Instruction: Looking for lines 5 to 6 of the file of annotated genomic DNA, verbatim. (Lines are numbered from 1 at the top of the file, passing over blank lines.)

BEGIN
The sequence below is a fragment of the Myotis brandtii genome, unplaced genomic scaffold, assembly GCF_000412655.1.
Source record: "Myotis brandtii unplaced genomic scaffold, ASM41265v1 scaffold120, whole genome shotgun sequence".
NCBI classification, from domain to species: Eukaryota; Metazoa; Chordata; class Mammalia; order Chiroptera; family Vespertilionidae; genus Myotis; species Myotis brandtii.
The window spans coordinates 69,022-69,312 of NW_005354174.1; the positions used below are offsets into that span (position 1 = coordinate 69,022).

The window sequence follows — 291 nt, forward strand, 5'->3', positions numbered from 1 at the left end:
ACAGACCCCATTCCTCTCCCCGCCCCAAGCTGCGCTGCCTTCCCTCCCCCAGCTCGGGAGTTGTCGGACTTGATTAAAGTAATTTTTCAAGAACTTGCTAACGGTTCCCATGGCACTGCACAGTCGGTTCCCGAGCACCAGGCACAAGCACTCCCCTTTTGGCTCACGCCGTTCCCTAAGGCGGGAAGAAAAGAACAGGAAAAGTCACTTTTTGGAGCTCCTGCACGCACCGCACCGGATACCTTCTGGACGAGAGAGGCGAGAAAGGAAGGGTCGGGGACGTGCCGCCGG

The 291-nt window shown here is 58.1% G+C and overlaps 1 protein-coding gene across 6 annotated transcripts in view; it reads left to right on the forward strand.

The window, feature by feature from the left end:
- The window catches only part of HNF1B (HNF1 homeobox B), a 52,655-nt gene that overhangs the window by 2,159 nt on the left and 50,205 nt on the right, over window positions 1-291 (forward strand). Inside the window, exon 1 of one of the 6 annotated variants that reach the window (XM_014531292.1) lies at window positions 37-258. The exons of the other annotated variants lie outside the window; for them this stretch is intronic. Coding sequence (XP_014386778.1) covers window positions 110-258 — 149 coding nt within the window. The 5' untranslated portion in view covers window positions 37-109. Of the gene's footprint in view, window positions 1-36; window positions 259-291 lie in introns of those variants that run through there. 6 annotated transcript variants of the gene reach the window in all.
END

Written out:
The window sequence follows — 291 nt, forward strand, 5'->3', positions numbered from 1 at the left end:
ACAGACCCCATTCCTCTCCCCGCCCCAAGCTGCGCTGCCTTCCCTCCCCCAGCTCGGGAGTTGTCGGACTTGATTAAAGTAATTTTTCAAGAACTTGCTAACGGTTCCCATGGCACTGCACAGTCGGTTCCCGAGCACCAGGCACAAGCACTCCCCTTTTGGCTCACGCCGTTCCCTAAGGCGGGAAGAAAAGAACAGGAAAAGTCACTTTTTGGAGCTCCTGCACGCACCGCACCGGATACCTTCTGGACGAGAGAGGCGAGAAAGGAAGGGTCGGGGACGTGCCGCCGG